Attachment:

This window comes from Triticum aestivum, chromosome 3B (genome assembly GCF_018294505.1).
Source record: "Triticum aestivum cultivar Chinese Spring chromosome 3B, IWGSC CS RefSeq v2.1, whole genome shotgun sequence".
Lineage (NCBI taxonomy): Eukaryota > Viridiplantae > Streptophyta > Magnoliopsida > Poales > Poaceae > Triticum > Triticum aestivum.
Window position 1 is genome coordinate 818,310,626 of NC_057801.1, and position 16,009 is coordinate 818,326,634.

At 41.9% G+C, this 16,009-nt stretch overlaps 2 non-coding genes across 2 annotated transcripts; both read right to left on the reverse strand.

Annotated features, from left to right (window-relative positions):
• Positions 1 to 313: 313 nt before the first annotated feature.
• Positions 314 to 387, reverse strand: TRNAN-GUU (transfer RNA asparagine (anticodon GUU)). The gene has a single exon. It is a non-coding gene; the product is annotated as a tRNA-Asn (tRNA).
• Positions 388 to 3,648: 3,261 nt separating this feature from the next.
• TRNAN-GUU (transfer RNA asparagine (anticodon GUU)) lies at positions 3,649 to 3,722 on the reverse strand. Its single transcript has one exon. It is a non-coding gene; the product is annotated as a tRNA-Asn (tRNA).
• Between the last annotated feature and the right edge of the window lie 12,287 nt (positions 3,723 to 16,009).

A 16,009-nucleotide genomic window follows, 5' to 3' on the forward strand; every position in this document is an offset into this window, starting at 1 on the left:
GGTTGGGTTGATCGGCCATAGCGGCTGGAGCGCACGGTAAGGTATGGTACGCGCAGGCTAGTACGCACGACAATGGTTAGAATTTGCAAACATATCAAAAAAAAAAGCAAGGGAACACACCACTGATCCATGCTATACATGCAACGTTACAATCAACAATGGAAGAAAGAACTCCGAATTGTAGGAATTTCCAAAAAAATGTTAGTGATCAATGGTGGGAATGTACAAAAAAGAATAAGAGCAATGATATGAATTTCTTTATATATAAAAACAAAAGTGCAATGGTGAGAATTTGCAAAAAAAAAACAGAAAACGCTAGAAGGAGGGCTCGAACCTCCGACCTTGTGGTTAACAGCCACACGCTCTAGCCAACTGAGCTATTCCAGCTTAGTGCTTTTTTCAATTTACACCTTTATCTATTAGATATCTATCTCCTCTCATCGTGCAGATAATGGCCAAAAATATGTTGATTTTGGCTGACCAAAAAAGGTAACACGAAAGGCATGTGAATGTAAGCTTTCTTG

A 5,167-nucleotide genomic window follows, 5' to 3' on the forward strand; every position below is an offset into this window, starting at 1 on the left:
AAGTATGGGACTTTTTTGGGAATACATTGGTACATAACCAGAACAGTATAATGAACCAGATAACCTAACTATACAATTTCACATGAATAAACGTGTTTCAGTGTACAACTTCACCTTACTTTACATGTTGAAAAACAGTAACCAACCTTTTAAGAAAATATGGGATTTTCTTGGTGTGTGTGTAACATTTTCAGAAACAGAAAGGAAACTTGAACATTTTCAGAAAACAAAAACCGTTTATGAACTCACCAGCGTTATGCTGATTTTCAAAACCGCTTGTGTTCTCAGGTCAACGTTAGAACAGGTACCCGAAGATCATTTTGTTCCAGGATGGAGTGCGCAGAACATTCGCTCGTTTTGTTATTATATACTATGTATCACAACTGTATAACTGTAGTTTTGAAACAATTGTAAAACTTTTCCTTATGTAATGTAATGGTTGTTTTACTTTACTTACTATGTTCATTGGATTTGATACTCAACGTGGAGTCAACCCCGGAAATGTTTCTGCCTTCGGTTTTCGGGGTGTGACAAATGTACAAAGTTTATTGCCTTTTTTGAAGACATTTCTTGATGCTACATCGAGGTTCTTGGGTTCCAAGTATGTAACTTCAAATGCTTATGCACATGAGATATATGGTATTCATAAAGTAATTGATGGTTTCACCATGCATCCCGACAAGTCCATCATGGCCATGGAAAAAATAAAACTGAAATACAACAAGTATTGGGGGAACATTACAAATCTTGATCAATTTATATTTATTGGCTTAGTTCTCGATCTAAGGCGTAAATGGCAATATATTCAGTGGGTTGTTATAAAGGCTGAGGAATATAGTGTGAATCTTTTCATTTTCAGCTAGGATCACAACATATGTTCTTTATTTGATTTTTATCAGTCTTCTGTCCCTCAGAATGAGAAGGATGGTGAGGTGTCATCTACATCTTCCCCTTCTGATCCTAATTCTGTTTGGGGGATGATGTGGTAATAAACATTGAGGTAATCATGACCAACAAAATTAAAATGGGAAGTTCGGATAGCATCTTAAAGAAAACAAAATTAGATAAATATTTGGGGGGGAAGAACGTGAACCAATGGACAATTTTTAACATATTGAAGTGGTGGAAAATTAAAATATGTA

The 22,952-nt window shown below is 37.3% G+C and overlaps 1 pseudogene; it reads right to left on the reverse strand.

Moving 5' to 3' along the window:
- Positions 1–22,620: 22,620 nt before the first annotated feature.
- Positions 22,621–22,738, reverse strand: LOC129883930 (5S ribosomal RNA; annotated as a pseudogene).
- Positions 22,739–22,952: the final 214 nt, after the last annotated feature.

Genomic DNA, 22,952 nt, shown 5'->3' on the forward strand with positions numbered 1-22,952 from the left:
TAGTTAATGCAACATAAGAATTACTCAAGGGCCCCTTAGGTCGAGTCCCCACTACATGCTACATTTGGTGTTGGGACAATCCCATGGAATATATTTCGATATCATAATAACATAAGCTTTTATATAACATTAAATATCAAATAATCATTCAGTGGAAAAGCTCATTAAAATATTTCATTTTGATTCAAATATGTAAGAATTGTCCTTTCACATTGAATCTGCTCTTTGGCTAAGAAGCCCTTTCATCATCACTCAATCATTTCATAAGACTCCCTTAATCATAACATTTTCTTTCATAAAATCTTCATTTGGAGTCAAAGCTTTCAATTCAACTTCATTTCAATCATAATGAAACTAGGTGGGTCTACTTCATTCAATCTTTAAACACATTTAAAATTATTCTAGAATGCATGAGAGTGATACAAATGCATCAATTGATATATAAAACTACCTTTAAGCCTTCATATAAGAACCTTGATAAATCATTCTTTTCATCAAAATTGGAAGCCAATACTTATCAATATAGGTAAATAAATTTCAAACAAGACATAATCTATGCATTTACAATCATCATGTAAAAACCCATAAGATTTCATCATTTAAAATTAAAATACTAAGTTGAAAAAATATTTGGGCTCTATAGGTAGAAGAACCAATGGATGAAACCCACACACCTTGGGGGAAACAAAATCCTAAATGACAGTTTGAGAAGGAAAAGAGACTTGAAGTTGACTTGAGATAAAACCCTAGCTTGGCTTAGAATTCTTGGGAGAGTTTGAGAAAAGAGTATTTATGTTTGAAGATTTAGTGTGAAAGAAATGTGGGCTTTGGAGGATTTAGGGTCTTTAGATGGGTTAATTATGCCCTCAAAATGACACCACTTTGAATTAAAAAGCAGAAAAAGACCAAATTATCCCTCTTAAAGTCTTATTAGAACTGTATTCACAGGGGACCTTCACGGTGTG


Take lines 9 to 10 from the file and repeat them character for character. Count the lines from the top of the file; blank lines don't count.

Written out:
• Positions 388 to 3,648: 3,261 nt separating this feature from the next.
• TRNAN-GUU (transfer RNA asparagine (anticodon GUU)) lies at positions 3,649 to 3,722 on the reverse strand. Its single transcript has one exon. It is a non-coding gene; the product is annotated as a tRNA-Asn (tRNA).